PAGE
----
Putting money into nutrition or health was not a cost for governments but an investment, an investment in building human capital that would pay off many, many more times in the future, World Health Organisation’s chief scientist Soumya Swaminathan said.
Speaking on “advances in maternal and infant care nutrition” at an international conference of Nutrition Society of India, Chennai chapter on Saturday, she observed: “There are a lot of inequalities in our societies, and the inequalities have been further brought out and exacerbated by the pandemic. If we continue to measure the inequality index, we will find that the disproportionate impact of the pandemic on the poor, marginalised and vulnerable is going to lead to a downstream impact on other health conditions, particularly on poverty, and poverty is always associated with nutritional disorders as well as diseases such as tuberculosis,” she said.
She expressed concern that the effect of the pandemic would be felt for many years to come including on education due to the closure of schools. “We have to think about our human capital. If we want to invest in human capital, then without good health, nutrition and education, we cannot build it,” she said.
It was those countries that have invested in health and nutrition, particularly in primary healthcare that have been able to build their economies, Dr. Swaminathan said. She said that unfortunately, it was very difficult to get governments to invest in prevention.
GROWING MALNUTRITION LEVELS:
“Malnutrition continues to affect millions of people in the developing world, and low and middle income countries whether it is stunting, undernutrition, wasting, and worryingly obesity. The prevalence has remained unacceptably high,” she said.
The status of food and security produced by Food and Agriculture Organisation and WHO showed the number of hungry people in the world have increased for the first time in decades, she said, adding: “We still have 150 million children under-5, stunted, 50 million wasted and 40 million overweight. There are differences between regions and countries,” she said. The rising food prices, inflation, people losing their livelihood and jobs, and now, the war in Ukraine would all add on to the stressors that already existed, she said.
“India is a paradox because our economic growth has been accompanied by alarmingly high levels of hunger and stunting. The recent global hunger index 2020 ranked India 94th out of 107 countries, way behind some of the other developing countries,” she said.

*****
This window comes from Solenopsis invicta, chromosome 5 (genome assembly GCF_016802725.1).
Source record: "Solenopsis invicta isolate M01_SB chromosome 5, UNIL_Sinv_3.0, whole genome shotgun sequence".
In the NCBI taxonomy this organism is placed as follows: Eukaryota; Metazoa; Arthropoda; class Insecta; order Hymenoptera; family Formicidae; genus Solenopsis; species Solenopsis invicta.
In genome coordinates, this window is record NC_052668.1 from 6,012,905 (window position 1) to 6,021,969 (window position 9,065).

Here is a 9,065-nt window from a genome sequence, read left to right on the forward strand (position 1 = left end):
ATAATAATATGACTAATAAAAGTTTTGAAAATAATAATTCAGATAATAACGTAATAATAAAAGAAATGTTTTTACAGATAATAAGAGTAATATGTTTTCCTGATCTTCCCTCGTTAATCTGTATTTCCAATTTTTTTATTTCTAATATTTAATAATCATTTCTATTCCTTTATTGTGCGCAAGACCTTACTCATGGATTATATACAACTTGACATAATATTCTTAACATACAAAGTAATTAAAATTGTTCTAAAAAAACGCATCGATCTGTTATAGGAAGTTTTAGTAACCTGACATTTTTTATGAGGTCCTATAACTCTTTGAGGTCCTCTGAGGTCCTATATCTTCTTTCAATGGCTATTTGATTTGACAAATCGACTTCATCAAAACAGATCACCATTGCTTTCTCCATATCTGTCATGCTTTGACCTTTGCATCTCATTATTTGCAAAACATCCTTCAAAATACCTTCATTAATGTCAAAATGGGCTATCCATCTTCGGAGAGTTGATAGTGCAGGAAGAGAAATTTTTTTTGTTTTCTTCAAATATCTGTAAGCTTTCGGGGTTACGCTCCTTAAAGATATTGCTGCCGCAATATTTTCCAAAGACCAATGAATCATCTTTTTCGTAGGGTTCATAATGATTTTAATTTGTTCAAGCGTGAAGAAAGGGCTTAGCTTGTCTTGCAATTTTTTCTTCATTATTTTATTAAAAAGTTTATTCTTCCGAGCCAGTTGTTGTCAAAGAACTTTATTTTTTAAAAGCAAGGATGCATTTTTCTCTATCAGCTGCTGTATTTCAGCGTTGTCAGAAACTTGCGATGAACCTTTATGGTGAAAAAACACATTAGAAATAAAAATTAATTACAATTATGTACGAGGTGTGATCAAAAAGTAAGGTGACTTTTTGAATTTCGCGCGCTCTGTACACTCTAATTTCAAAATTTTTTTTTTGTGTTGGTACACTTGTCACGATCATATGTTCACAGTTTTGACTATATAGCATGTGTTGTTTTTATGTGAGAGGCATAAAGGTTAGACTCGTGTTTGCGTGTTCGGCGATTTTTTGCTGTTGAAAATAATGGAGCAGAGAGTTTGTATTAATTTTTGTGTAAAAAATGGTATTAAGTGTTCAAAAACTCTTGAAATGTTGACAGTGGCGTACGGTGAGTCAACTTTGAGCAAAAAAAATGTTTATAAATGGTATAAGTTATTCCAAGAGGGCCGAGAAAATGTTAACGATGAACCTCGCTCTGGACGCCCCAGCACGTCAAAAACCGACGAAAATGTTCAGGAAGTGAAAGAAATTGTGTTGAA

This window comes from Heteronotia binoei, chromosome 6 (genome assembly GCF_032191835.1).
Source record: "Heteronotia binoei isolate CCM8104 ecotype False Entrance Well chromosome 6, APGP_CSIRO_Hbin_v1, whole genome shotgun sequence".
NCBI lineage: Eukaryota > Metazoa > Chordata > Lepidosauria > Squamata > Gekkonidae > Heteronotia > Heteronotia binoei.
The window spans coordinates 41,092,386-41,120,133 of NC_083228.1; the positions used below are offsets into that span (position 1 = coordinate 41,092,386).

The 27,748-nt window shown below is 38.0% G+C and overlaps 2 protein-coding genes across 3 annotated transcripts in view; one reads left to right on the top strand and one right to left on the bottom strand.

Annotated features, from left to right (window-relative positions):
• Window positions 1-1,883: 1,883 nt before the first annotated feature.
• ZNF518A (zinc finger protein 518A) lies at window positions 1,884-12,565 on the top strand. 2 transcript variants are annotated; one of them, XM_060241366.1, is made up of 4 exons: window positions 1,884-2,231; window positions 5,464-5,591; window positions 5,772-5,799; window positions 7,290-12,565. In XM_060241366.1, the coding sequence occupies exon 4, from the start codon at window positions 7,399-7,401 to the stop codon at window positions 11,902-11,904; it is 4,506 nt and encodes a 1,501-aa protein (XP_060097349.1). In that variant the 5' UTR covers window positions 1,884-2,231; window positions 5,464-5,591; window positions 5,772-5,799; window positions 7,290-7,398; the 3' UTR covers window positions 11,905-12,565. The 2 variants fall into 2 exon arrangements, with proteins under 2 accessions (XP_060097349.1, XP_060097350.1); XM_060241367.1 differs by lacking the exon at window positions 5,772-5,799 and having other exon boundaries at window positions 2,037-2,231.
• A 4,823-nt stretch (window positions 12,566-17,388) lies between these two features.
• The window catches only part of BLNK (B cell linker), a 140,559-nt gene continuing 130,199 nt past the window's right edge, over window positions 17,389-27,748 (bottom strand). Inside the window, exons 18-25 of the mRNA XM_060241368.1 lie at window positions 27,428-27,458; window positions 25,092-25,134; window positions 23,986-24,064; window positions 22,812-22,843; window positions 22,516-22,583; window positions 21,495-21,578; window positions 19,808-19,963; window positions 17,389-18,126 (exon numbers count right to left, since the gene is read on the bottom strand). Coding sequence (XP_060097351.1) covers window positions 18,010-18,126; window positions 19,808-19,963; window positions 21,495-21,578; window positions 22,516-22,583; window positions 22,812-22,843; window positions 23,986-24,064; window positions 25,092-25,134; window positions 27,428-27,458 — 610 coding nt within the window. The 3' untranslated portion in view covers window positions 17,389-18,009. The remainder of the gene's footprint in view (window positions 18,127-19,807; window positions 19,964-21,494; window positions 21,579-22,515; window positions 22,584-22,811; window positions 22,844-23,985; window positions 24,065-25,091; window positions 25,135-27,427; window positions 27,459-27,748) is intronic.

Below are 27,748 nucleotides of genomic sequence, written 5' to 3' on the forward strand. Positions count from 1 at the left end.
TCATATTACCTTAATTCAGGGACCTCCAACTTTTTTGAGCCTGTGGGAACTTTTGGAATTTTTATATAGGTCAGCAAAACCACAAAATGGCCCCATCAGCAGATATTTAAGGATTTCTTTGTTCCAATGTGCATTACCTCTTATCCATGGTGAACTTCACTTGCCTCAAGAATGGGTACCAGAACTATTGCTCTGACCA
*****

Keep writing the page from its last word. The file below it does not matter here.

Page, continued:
She added that new data from National Family Health Survey (NFHS) suggest that while less children are dying — a lot of progress has been made in reducing maternal mortality and under-5 mortality — but those who survive are becoming malnourished and anaemic.
“NFHS-5 showed worsening of nutritional indicators especially in children under-5 and increase in both stunting and wasting in about half of the States. That is extremely worrying,” she said.
Another cause of worry was the increase in the prevalence of anaemia in women of child-bearing age as well as in children, she said, adding : “Nutritionists must address the question of why despite a massive iron and folic acid programme as well as deworming programme that States have implemented for many years now, is anaemia not reducing but increasing. We need good research to answer that question.”
“To me, a simple explanation would be that iron and folic acid alone is not enough. We need a balanced diet that has proteins and fat in addition to carbohydrates and micronutrients. We have known for a long time now that micronutrient deficiency is a bigger problem in India than macronutrient deficiency,” she added. She observed that the biggest challenge was that most Indians were not getting enough diversity on the plate.
“The solution is that we need a more comprehensive, holistic life-course approach. We need to think from birth to old age and what are the nutritional needs at different ages and stages,” she said.
She put forward the need to educate people on traditional diets that were quite well-balanced and were replaced by diets based on cereals and commercially processed food.